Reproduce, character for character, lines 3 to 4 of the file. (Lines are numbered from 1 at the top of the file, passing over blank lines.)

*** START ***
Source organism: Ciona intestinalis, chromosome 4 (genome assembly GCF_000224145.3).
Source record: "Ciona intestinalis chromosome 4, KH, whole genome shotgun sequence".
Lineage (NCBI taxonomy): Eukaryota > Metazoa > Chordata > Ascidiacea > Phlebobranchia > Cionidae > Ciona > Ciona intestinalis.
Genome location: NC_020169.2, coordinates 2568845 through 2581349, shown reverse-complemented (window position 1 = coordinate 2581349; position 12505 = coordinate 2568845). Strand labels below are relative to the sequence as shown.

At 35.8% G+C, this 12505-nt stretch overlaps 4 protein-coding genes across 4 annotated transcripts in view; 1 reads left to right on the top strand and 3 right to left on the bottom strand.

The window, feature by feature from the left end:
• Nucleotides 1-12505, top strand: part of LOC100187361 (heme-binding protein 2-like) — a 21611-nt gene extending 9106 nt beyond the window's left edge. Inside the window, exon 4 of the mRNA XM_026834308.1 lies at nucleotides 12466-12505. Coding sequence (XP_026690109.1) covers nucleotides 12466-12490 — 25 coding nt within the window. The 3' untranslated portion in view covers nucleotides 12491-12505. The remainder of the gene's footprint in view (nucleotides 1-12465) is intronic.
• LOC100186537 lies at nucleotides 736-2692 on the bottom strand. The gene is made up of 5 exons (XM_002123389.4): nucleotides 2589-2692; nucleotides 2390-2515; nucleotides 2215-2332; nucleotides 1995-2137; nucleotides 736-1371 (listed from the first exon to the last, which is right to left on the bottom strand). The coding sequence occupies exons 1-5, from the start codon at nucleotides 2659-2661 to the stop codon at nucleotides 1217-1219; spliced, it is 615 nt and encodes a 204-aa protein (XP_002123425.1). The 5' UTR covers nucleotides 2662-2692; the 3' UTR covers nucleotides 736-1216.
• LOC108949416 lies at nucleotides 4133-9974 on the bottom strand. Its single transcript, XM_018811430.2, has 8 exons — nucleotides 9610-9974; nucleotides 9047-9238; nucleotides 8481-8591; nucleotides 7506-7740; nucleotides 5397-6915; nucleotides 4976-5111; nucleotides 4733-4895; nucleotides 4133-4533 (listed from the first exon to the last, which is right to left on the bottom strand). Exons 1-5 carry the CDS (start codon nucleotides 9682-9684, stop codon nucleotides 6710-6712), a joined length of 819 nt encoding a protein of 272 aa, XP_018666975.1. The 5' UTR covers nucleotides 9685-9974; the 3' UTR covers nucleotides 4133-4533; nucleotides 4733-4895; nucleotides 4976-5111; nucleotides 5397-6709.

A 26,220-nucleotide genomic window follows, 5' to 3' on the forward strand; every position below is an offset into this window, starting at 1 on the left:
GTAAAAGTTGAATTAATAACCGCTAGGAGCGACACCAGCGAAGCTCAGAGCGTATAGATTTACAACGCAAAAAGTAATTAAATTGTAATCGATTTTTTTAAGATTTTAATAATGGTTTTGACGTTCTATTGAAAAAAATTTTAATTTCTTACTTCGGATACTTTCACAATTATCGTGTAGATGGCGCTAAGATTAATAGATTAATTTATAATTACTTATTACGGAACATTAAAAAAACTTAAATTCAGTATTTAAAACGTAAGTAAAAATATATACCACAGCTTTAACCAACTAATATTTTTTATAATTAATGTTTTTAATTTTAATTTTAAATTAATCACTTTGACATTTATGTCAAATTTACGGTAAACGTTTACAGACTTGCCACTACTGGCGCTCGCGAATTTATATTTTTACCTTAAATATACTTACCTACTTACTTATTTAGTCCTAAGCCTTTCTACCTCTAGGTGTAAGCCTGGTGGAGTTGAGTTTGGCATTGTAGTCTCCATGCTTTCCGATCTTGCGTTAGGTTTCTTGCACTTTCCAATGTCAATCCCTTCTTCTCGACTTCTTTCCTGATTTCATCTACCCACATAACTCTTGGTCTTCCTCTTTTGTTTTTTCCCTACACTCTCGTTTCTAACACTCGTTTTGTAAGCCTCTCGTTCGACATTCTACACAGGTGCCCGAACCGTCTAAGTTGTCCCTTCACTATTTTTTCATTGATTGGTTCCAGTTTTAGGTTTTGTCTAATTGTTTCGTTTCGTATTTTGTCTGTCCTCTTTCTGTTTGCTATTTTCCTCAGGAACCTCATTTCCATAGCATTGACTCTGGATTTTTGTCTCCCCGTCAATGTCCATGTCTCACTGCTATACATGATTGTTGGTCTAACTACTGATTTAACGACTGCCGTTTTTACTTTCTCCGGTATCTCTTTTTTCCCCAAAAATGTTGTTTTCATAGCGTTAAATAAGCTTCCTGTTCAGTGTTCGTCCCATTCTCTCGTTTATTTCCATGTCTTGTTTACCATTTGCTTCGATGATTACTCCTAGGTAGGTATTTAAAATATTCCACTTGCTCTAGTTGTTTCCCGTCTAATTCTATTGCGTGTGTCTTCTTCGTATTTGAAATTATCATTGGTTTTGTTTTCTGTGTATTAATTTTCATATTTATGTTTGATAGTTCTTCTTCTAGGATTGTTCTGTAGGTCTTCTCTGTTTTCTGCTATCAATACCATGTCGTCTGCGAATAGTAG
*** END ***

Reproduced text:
Lineage (NCBI taxonomy): Eukaryota > Metazoa > Chordata > Ascidiacea > Phlebobranchia > Cionidae > Ciona > Ciona intestinalis.
Genome location: NC_020169.2, coordinates 2568845 through 2581349, shown reverse-complemented (window position 1 = coordinate 2581349; position 12505 = coordinate 2568845). Strand labels below are relative to the sequence as shown.